Maria Irene Fornes is a Cuban-American avant garde playwright and director who was a leading figure of the Off-Off-Broadway movement in the 1960s. Fornes’ themes focused on poverty and feminism. Moreover, on personal and artistic levels, her lesbian identity has been central to her art.
In 1965, she won her first Distinguished Plays Obie Award for Promenade and The Successful Life of 3. She was also a finalist for the Pulitzer Prize with her play And What of the Night? in 1990. Other notable works include Fefu and Her Friends, Mud, Sarita, and Letters from Cuba. Fornes became known in both Hispanic-American and experimental theatre in New York, winning a total of nine Obie Awards.
Fornes was born in Havana, Cuba, and emigrated to the United States at the age of 14, with her mother, Carmen Collado Fornes and sister, Margarita Fornes Lapinel, after her father, Carlos Fornes, died in 1945. She became a U.S. citizen in 1951. When she first arrived in America, Fornes worked in the Capezio shoe factory. Dissatisfied, she took classes to learn English and became a translator. At the age of 19, she became interested in painting and began her formal education in abstract art, studying with Hans Hofmann in New York City and Provincetown, Massachusetts.
By 1954, Fornes had met the writer and artist’s model Harriet Sohmers. They became lovers, and she moved to Paris to live with Sohmers and study painting. There, she was greatly influenced by a French production of Samuel Beckett’s Waiting for Godot, though she had never read the play and did not understand French. This shifted her creative ambition to playwriting. She lived with Sohmers in Paris for three years, after which Sohmers lived with writer Susan Sontag.
In 1957, Fornes returned to New York City. In 1959, when Sontag returned to New York, she and Fornes began a seven-year relationship and moved in together. They encouraged each other to write. Fornes’s first play was titled The Widow (1961). Her next major piece was There! You Died, first produced by San Francisco’s Actors Workshop in 1963. An absurdist two-character play, it was later renamed Tango Palace and produced in 1964 at New York City’s Actors Studio. The piece is an allegorical power struggle between the two central characters: Isidore, a clown, and Leopold, a naive youth. Like much of her writing, Tango Palace stresses character rather than plot. With it, Fornes’ also established her production style, being involved in the entire staging process. As Fornes’ reputation grew in avant-garde circles, she became friendly with Norman Mailer and Joseph Papp and reconnected with Harriet Sohmers. Tango Palace was followed by The Successful Life of 3 and Promenade, for which she won her first Distinguished Plays Obie Award in 1965. Her work was championed by Performing Arts Journal (later PAJ).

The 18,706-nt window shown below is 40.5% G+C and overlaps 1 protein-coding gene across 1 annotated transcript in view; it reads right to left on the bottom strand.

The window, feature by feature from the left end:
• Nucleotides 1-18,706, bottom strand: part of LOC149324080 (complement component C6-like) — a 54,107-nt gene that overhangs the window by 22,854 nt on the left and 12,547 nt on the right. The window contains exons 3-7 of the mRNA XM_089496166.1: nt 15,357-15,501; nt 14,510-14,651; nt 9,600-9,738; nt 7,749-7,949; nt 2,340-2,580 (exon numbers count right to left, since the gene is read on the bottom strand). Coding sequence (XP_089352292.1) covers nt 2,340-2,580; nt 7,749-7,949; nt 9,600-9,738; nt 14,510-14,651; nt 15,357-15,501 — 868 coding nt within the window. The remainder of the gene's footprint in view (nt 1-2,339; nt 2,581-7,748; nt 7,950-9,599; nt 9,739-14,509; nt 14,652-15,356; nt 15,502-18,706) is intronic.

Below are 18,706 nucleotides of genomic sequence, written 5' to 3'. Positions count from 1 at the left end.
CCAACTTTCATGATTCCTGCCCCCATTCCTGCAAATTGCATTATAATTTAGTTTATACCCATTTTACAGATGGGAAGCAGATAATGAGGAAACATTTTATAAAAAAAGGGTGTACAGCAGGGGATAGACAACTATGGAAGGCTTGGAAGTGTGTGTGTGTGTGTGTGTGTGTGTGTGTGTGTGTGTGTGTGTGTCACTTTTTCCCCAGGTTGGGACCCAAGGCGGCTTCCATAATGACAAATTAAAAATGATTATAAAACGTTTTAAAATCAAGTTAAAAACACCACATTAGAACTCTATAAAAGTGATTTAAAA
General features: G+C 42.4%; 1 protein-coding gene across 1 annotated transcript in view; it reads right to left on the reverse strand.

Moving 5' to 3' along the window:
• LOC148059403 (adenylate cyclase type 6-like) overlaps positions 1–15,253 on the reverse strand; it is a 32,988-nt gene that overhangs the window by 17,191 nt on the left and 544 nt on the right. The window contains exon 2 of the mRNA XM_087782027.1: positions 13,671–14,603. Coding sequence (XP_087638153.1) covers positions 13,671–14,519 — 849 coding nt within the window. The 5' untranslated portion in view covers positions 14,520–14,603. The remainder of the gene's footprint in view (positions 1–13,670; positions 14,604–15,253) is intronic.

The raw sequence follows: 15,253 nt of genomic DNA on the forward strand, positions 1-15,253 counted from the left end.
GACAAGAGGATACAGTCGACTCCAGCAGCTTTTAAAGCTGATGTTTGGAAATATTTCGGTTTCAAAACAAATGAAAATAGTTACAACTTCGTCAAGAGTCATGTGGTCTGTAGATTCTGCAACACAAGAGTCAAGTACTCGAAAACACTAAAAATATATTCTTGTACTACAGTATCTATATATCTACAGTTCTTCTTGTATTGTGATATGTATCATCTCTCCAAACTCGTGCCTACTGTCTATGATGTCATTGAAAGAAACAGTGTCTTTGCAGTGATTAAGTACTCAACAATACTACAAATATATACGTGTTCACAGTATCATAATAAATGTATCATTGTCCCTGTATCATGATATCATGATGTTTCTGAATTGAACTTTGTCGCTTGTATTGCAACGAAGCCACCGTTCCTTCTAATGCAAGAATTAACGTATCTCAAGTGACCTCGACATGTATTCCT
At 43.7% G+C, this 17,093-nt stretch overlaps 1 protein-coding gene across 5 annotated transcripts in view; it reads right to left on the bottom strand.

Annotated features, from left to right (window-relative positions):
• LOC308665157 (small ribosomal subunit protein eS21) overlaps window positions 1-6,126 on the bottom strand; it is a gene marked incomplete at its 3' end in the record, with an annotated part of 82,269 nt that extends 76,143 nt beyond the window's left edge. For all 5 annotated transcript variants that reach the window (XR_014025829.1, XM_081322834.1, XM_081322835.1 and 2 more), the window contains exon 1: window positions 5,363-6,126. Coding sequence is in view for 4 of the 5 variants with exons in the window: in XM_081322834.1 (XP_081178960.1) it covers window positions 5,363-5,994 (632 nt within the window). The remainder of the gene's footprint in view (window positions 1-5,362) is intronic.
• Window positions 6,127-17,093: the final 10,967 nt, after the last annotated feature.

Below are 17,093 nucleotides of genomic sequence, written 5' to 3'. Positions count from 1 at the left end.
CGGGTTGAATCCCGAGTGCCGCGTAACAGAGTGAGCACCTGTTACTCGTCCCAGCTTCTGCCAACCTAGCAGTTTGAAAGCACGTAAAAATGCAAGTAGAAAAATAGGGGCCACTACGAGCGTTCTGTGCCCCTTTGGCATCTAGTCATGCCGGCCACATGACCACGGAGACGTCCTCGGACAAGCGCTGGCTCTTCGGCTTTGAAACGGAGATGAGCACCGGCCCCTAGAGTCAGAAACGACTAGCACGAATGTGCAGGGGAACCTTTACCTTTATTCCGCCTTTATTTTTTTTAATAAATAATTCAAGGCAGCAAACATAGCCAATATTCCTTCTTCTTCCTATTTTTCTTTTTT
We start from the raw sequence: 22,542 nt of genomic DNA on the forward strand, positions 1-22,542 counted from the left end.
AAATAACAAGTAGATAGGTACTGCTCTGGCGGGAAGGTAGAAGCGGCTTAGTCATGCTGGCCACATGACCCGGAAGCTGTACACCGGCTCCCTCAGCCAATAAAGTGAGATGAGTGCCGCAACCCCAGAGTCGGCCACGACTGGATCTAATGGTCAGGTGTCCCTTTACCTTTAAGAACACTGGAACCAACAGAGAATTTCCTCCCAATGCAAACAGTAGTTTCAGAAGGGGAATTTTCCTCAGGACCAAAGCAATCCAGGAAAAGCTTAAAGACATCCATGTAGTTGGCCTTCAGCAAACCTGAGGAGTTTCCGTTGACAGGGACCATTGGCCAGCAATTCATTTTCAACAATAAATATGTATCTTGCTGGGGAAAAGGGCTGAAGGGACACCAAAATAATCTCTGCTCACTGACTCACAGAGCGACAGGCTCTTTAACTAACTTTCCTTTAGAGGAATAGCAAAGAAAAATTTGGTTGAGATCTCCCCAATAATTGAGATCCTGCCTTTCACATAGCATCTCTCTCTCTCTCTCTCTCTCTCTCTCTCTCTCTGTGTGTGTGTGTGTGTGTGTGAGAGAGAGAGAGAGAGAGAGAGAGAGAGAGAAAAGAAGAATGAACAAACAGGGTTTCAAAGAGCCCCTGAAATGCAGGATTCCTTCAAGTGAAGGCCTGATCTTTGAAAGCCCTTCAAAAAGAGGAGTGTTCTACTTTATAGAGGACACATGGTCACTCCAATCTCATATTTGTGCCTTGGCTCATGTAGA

In Fefu and Her Friends (1977), Fornes began to deconstruct the stage, removing the fourth wall and setting scenes in multiple locations simultaneously throughout the theater. Four sets (a lawn, a study, a bedroom and a kitchen) are used in Act II. The audience is divided into groups to watch each scene, then rotated to the next set; the scenes repeat until each group has seen all four scenes. First produced by the New York Theater Strategy at the Relativity Media Lab, the story follows eight women who appear to be engaging in mishaps with men, and it climaxes in a murder scene. Shifting her style toward naturalism, Fornes portrays her characters as real women. The play is also feminist, in that it focuses on female characters and their thoughts, feelings and relationships and is told from a woman’s perspective.
In 1982, Fornes earned a special Obie for Sustained Achievement; in 1984, she received Obies for writing and directing The Danube (1982), Mud (1983) and Sarita (1984). Mud, first produced in 1983 at the Padua Hills Playwright’s Festival in California., explores the impoverished lives of Mae, Lloyd and Henry, who become involved in a dysfunctional love triangle in which gender roles are reversed. Fornes contrasts the desire to seek more in life with what is actually possible under given conditions. When critics complained of her pessimism, Fornes begged to differ:
A lot of people have said to me about “Mud” and “Sarita” that they like it, they feel very much, but they feel at the very end there is a hole. “What are you saying?” they ask. “That there’s no hope?” One of the critics said of “Mud” that it’s saying there’s no way out. I wasn’t saying any such thing. Even though “Sarita” has a tragic ending—she kills her lover and then goes crazy and to a mental institution—I’m not saying any such thing! I’m showing what could happen. Precisely. I’m giving them an example of what is possible.
“Mud” exemplifies Fornes’ familiar technique of portraying a female character’s rise opposed by male characters. The piece also explores the way the mind experiences poverty and isolation.
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